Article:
Two factors are necessary to make Palestinian unity possible. First, there must be at least a partial lifting of the 7-year-old sanctions and blockade that isolate the 1.8 million people in Gaza. There must also be an opportunity for the teachers, police, and welfare and health workers on the Hamas payroll to be paid. These necessary requirements for a human standard of living continue to be denied. Instead, Israel blocked Qatar's offer to provide funds to pay civil servants' salaries, and access to and from Gaza has been further tightened by Egypt and Israel.

There is no humane or legal justification for the way the Israeli Defense Forces are conducting this war. Israeli bombs, missiles, and artillery have pulverized large parts of Gaza, including thousands of homes, schools, and hospitals. More than 250,000 people have been displaced from their homes in Gaza. Hundreds of Palestinian noncombatants have been killed. Much of Gaza has lost access to water and electricity completely. This is a humanitarian catastrophe.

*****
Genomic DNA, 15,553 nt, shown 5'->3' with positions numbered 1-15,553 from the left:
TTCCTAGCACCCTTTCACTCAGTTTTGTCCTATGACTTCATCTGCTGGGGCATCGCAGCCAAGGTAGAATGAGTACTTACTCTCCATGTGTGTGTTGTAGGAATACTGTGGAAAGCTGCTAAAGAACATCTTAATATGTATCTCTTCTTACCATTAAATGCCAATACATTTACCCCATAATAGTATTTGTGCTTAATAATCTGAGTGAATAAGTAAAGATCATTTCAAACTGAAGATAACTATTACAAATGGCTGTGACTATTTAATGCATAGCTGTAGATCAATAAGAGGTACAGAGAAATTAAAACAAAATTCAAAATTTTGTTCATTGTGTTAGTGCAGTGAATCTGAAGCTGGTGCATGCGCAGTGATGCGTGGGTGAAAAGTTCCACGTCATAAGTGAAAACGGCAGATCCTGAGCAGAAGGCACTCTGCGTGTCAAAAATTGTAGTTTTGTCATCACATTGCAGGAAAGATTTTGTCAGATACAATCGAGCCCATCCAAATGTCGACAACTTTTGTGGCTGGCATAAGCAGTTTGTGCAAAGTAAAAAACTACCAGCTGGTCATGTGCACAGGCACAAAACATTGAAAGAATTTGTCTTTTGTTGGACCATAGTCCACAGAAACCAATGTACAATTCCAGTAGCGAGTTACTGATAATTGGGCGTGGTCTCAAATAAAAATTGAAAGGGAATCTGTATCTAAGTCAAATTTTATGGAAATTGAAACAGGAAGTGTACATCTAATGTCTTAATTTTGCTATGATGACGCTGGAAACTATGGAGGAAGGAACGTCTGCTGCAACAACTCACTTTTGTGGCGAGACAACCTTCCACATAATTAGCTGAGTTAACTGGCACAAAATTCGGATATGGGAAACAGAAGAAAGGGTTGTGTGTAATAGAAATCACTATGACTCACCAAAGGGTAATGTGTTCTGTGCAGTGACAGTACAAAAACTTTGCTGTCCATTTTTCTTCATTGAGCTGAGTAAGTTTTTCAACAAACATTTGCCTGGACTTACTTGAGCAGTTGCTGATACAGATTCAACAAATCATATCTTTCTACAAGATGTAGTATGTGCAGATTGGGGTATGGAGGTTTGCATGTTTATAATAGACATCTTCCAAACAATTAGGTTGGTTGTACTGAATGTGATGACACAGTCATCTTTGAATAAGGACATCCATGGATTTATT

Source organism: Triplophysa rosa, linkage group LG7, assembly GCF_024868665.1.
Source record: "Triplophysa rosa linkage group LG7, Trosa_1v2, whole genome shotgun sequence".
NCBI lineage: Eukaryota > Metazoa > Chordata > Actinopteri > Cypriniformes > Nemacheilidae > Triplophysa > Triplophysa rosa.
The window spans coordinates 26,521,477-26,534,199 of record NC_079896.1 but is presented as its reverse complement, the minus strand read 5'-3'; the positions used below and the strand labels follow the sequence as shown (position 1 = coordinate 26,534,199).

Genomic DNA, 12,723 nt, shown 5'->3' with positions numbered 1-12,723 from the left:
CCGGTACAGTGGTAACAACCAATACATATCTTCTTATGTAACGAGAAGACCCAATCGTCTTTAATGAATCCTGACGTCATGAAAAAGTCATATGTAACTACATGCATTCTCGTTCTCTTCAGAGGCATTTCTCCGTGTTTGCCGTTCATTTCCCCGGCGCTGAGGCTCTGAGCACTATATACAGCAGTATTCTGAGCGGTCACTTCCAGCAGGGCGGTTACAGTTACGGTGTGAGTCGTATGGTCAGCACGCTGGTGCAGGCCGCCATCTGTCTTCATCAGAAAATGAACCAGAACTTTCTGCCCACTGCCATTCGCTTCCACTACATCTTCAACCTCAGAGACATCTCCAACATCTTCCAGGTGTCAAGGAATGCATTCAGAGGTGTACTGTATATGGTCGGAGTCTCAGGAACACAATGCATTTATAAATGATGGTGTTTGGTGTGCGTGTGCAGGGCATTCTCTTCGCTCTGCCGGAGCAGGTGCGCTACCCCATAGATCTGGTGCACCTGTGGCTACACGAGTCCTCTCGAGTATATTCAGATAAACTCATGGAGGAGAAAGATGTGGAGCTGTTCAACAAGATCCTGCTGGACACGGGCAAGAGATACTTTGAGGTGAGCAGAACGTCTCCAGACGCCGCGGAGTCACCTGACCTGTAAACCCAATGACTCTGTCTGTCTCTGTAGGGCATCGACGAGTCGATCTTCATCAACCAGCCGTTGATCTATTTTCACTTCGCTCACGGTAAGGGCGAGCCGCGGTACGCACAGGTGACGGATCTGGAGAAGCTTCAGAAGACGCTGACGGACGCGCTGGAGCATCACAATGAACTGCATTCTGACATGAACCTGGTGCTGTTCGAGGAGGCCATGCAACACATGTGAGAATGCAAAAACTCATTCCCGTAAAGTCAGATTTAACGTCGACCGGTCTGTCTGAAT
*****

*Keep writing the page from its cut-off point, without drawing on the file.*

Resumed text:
There is never an excuse for deliberate attacks on civilians in conflict. These are war crimes. This is true for both sides. Hamas's indiscriminate targeting of Israeli civilians is equally unacceptable. However, three Israeli civilians have been killed by Palestinian rockets, while an overwhelming majority of the 1,600 Palestinians killed have been civilians, including more than 330 children. The need for international judicial proceedings to investigate and end these violations of international law should be taken very seriously.

The U.N. Security Council should focus on what can be done to limit the potential use of force by both sides. It should vote for a resolution recognizing the inhumane conditions in Gaza and mandate an end to the siege. That resolution could also acknowledge the need for international monitors who can report on movements into and out of Gaza as well as cease-fire violations. It should then enshrine strict measures to prevent the smuggling of weapons into Gaza. Early discussions have already taken place. The Elders, an international group of elder statesmen of which we are a part, hope these discussions will continue and reach fruition.